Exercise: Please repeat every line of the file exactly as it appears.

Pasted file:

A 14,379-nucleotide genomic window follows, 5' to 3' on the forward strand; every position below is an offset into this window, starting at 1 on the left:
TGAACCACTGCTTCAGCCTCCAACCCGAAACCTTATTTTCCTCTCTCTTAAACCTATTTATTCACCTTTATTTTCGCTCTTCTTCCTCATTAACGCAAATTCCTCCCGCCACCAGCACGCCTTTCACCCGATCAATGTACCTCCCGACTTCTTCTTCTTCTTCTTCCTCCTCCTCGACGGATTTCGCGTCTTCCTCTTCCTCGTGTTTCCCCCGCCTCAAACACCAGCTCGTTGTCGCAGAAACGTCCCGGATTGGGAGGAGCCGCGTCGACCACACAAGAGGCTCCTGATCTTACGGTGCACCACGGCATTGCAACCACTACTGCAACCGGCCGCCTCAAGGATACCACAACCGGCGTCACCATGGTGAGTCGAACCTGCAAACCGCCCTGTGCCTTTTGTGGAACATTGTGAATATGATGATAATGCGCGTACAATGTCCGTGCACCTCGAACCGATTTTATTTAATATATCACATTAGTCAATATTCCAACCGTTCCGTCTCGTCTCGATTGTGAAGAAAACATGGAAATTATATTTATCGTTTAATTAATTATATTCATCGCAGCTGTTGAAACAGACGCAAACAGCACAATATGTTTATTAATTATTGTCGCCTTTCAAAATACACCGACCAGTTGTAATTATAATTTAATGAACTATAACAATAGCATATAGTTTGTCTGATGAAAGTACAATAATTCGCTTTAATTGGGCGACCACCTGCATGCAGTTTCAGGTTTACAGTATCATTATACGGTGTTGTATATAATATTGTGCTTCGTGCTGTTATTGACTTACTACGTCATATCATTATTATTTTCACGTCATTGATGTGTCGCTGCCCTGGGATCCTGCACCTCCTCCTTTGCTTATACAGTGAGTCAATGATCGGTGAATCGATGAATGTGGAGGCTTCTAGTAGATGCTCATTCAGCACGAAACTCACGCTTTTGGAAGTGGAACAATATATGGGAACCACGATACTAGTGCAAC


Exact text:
A 14,379-nucleotide genomic window follows, 5' to 3' on the forward strand; every position below is an offset into this window, starting at 1 on the left:
TGAACCACTGCTTCAGCCTCCAACCCGAAACCTTATTTTCCTCTCTCTTAAACCTATTTATTCACCTTTATTTTCGCTCTTCTTCCTCATTAACGCAAATTCCTCCCGCCACCAGCACGCCTTTCACCCGATCAATGTACCTCCCGACTTCTTCTTCTTCTTCTTCCTCCTCCTCGACGGATTTCGCGTCTTCCTCTTCCTCGTGTTTCCCCCGCCTCAAACACCAGCTCGTTGTCGCAGAAACGTCCCGGATTGGGAGGAGCCGCGTCGACCACACAAGAGGCTCCTGATCTTACGGTGCACCACGGCATTGCAACCACTACTGCAACCGGCCGCCTCAAGGATACCACAACCGGCGTCACCATGGTGAGTCGAACCTGCAAACCGCCCTGTGCCTTTTGTGGAACATTGTGAATATGATGATAATGCGCGTACAATGTCCGTGCACCTCGAACCGATTTTATTTAATATATCACATTAGTCAATATTCCAACCGTTCCGTCTCGTCTCGATTGTGAAGAAAACATGGAAATTATATTTATCGTTTAATTAATTATATTCATCGCAGCTGTTGAAACAGACGCAAACAGCACAATATGTTTATTAATTATTGTCGCCTTTCAAAATACACCGACCAGTTGTAATTATAATTTAATGAACTATAACAATAGCATATAGTTTGTCTGATGAAAGTACAATAATTCGCTTTAATTGGGCGACCACCTGCATGCAGTTTCAGGTTTACAGTATCATTATACGGTGTTGTATATAATATTGTGCTTCGTGCTGTTATTGACTTACTACGTCATATCATTATTATTTTCACGTCATTGATGTGTCGCTGCCCTGGGATCCTGCACCTCCTCCTTTGCTTATACAGTGAGTCAATGATCGGTGAATCGATGAATGTGGAGGCTTCTAGTAGATGCTCATTCAGCACGAAACTCACGCTTTTGGAAGTGGAACAATATATGGGAACCACGATACTAGTGCAAC